UN says JEP investigation into army killings is important step for victims’ rights

The United Nations’ most senior human rights official, Michelle Bachelet, has said recent findings by Colombia’s Special Jurisdiction for Peace (JEP) into the extent of state killings of civilians represent an important advance in achieving justice for victims of the armed conflict. The JEP was created in the 2016 peace agreement to investigate and prosecute major human rights violations.

On Thursday 18 February, the JEP announced that the Colombian military killed at least 6,402 civilians between 2002 and 2008, during the presidency of Álvaro Uribe. The so-called ‘False Positives’ killings targeted mainly young and poor Colombians who were presented as guerrillas and enemy combatants killed in combat.

The tally of at least 6,402 murdered civilians ‘is a number far higher than the figure of 2,000 initially received by this jurisdiction to investigate,’ said Bachelet, whose second stint as UN High Commissioner for Human Rights began in 2018. She is the former president of Chile, having served two terms in 2006-2010 and 2014-2018.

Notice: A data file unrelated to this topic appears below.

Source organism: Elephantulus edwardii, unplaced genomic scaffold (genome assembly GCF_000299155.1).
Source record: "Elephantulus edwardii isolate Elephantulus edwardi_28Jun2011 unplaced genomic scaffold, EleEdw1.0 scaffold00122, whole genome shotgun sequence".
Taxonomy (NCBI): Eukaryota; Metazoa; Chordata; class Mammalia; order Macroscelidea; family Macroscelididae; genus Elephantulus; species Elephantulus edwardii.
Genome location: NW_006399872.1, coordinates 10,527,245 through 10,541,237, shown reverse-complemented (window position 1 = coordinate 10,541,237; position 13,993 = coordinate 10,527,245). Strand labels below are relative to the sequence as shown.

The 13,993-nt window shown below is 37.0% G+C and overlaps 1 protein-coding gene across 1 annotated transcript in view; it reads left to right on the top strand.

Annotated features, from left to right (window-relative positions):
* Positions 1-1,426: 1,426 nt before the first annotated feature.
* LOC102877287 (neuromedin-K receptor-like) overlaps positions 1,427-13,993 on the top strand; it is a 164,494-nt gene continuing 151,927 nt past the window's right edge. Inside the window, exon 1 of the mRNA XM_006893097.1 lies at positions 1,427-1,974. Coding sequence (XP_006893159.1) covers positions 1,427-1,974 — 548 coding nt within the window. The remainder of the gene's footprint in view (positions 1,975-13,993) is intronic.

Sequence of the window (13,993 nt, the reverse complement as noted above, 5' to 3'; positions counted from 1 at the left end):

‘We take this opportunity to recognise this very important and legitimate work by victims’ groups and NGOs to fight against impunity in these cases and obtain justice. Their contribution is essential to satisfy the rights of victims to truth and reparation,’ said Bachelet.

The JEP found that the period 2002-2008 saw the highest number of army murders in decades of armed conflict, committed while the US was receiving massive military aid from the United States. The investigation is one of a number of macro cases under investigation by the JEP, which has faced intense opposition from the Democratic Centre, the political party of both former president Uribe and current president Iván Duque. A number of opposition politicians, sections of the media and human rights organisations have called for Uribe to be investigated over his government’s involvement in the False Positives.